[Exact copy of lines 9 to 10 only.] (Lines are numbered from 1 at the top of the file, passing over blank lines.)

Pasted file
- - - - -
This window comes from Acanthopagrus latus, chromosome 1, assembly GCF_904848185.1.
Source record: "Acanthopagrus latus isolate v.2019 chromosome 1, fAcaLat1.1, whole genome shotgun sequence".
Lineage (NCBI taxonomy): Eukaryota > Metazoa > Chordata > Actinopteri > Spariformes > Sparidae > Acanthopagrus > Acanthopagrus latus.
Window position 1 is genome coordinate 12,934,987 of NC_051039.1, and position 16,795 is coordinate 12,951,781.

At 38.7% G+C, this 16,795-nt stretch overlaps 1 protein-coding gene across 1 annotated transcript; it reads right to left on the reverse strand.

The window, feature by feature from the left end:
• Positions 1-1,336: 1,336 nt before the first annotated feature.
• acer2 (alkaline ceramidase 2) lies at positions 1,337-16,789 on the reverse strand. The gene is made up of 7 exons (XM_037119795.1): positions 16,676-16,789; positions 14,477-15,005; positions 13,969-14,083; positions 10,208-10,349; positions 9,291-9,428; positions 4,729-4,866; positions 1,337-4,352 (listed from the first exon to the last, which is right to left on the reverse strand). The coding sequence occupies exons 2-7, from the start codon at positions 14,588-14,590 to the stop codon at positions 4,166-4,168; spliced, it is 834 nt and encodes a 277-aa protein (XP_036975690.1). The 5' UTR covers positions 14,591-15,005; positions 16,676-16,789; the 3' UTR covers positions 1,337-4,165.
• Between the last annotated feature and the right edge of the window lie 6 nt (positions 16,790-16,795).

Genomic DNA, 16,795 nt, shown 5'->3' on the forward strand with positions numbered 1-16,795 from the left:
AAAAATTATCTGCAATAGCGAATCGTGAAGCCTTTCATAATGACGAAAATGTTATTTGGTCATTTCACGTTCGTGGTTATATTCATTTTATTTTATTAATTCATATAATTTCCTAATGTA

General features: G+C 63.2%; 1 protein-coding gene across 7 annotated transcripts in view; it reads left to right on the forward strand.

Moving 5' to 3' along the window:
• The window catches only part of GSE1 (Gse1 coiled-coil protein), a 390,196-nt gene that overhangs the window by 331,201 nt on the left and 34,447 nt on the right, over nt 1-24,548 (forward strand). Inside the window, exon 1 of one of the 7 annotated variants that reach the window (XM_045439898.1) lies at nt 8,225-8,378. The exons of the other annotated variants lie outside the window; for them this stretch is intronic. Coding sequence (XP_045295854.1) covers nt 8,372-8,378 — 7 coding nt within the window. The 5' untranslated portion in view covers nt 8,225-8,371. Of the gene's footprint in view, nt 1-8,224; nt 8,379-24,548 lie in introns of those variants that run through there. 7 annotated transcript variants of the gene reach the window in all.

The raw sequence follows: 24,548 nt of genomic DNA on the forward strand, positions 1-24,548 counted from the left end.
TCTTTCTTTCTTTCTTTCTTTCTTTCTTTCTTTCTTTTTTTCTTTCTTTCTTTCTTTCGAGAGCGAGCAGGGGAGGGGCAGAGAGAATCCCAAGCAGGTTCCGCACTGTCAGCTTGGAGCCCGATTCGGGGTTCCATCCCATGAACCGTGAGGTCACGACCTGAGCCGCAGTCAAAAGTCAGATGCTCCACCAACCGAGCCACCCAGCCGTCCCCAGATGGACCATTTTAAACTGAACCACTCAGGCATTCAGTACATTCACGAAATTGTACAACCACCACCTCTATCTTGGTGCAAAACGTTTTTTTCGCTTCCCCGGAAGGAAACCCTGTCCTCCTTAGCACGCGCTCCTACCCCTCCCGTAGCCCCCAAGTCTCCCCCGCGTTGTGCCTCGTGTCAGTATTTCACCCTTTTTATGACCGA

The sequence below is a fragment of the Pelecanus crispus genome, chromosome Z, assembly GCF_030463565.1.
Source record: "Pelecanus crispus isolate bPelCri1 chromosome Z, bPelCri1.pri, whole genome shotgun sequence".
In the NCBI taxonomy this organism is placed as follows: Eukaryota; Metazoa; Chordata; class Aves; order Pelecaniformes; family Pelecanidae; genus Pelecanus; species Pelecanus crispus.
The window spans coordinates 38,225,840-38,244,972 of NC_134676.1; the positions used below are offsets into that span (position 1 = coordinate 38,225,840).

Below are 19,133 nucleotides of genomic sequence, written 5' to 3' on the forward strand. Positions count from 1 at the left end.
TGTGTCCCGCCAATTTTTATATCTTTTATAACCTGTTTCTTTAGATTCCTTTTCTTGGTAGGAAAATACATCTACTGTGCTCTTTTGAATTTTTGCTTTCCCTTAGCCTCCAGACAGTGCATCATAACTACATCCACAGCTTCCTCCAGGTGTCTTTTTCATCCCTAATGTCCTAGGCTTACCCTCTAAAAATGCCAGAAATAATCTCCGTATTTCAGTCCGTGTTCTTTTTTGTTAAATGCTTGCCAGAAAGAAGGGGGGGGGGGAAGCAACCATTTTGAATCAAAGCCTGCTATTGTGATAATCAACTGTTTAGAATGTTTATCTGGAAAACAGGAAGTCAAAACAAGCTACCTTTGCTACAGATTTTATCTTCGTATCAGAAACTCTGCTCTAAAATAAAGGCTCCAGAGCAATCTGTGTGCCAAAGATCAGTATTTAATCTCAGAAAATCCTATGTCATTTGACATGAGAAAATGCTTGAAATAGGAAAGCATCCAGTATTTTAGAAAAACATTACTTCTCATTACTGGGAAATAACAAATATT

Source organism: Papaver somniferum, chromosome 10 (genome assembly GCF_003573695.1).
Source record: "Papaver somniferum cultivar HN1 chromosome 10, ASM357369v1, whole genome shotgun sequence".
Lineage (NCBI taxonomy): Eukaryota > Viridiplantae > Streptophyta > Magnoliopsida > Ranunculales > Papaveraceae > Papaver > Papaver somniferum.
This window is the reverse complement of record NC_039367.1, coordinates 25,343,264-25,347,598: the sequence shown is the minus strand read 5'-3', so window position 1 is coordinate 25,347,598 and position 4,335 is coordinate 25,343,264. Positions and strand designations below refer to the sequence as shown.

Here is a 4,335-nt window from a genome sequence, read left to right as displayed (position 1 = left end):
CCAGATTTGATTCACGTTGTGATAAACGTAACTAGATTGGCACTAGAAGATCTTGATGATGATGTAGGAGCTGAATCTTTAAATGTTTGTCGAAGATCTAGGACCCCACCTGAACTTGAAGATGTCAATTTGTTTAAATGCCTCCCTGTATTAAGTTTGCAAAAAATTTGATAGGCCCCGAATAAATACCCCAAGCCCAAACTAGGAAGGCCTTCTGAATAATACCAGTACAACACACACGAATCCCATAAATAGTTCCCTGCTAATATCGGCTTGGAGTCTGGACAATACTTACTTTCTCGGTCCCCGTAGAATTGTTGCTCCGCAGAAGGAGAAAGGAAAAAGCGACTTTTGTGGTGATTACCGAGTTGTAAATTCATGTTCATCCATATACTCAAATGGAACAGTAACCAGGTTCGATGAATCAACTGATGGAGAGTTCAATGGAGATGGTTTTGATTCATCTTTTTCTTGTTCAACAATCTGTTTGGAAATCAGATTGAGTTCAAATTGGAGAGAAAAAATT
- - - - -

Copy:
• Between the last annotated feature and the right edge of the window lie 6 nt (positions 16,790-16,795).

Genomic DNA, 16,795 nt, shown 5'->3' on the forward strand with positions numbered 1-16,795 from the left: